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But critics are already pouncing on the story as the latest in a high-profile series of media blunders at such respected news organizations as the New York Times, USA Today and CBS News. In this case, the consequences -- deadly riots -- were far more serious than a breach of journalistic ethics.
But while the Pentagon is disputing the Koran incident, U.S. officials have confirmed numerous reports by detainees, especially at Abu Ghraib, about guards attempting to humiliate them with tactics that violate religious taboos of the Muslim faith. A senior Pentagon official has confirmed reports that female interrogators rubbed their bodies against the men, wore skimpy clothes, touched them provocatively and pretended to spread menstrual blood on them. The Newsweek item that triggered the violence also said the forthcoming report would describe "one woman who took off her top, rubbed her finger through a detainee's hair and sat on the detainee's lap."
The intensity of the anti-American riots, fueled in part by outraged Muslim clerics and radio broadcasts by elements of the ousted Taliban regime, took many Western analysts by surprise. Desecrating the Koran is punishable by death in some Muslim countries. Newsweek reported yesterday that agitators opposed to the government of Afghan President Hamid Karzai had seized on the report to foment violence.
About 500 Islamic scholars meeting in the northern Afghan province of Badakshan, where protests were held last week, passed a resolution yesterday urging a U.S. investigation of the Newsweek report, according to wire service accounts.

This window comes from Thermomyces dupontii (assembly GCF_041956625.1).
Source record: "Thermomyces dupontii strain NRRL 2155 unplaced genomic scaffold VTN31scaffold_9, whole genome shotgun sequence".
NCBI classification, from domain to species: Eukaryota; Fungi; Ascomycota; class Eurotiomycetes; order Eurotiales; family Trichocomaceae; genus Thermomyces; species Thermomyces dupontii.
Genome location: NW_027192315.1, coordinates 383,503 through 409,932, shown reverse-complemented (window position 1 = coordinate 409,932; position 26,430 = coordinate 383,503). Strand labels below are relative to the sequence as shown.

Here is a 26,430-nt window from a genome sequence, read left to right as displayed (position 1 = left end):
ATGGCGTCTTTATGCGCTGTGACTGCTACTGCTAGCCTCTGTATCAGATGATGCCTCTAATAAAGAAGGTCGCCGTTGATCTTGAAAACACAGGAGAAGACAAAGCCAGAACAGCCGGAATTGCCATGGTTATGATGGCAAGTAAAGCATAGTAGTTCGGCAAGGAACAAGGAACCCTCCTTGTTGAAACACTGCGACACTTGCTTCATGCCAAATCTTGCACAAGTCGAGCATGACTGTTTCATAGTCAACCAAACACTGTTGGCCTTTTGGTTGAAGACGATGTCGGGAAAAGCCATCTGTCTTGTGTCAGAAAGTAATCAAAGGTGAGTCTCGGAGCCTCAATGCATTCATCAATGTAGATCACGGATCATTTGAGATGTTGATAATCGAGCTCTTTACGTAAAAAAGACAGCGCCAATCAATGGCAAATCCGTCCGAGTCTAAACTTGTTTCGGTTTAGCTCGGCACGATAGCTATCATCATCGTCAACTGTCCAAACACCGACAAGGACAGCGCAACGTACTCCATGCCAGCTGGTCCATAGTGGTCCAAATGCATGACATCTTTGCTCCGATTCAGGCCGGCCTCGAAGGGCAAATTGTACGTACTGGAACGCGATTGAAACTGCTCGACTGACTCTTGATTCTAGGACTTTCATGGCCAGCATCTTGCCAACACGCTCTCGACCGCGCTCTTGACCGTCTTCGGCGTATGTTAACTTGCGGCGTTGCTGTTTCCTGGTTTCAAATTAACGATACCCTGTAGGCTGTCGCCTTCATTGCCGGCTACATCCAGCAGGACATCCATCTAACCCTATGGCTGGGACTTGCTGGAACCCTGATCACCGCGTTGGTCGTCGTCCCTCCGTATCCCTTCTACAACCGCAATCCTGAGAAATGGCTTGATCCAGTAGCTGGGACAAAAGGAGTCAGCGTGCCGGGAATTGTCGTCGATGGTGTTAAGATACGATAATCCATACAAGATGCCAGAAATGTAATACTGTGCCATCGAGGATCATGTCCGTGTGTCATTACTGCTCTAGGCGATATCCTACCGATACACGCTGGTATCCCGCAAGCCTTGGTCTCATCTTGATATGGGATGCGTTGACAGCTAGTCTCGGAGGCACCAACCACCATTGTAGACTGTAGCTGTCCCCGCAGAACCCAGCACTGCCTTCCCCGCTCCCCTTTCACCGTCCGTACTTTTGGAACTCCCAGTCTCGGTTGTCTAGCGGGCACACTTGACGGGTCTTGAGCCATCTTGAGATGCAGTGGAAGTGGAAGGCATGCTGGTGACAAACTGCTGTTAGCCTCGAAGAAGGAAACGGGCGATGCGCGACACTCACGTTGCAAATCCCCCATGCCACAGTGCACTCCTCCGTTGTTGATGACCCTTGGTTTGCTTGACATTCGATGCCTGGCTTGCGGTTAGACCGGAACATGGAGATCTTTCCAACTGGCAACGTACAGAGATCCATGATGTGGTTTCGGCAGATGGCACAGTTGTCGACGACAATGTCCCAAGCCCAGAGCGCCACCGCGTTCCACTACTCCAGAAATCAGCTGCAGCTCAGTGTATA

Interviews with several people in the province yielded differing views of the controversy. Javed Ahmed, 23, a sandal salesman who participated in the demonstration, said he was unaware of the Newsweek story until the radio program of Iranian, Afghan and Indian songs that he normally listens to was interrupted with news of the violent protests in Jalalabad. He was initially "doubtful" about the allegation, he said, "but when I saw it on television later that day, I became more sure it was true."
Ghulam Dastagir, 28, a bird seller who refused to join the demonstration, said: "I don't think the report is true, but these crises work for those who want to make fights between people."
Del Agha, 47, a dry-goods salesman who joined the protest, said, "Even now, I'm not sure if this was true." He said he participated because "we just wanted to tell the world that the people who did this should be brought to justice" for "disrespecting the holy Koran. . . . We wanted to have a peaceful demonstration but the demonstration was like a car and some people who are the enemies of Afghanistan took the steering wheel and turned it in the wrong direction."
The fallout here is starting to build, and Dan Klaidman, Newsweek's Washington bureau chief, was doing cable news interviews yesterday, describing the story as "an honest mistake."
Said Whitaker: "I suppose you could say we should have foreseen the consequences of the report, but we didn't."
Staff writers N.C. Aizenmann in Kabul and Ann Scott Tyson in Washington contributed to this report.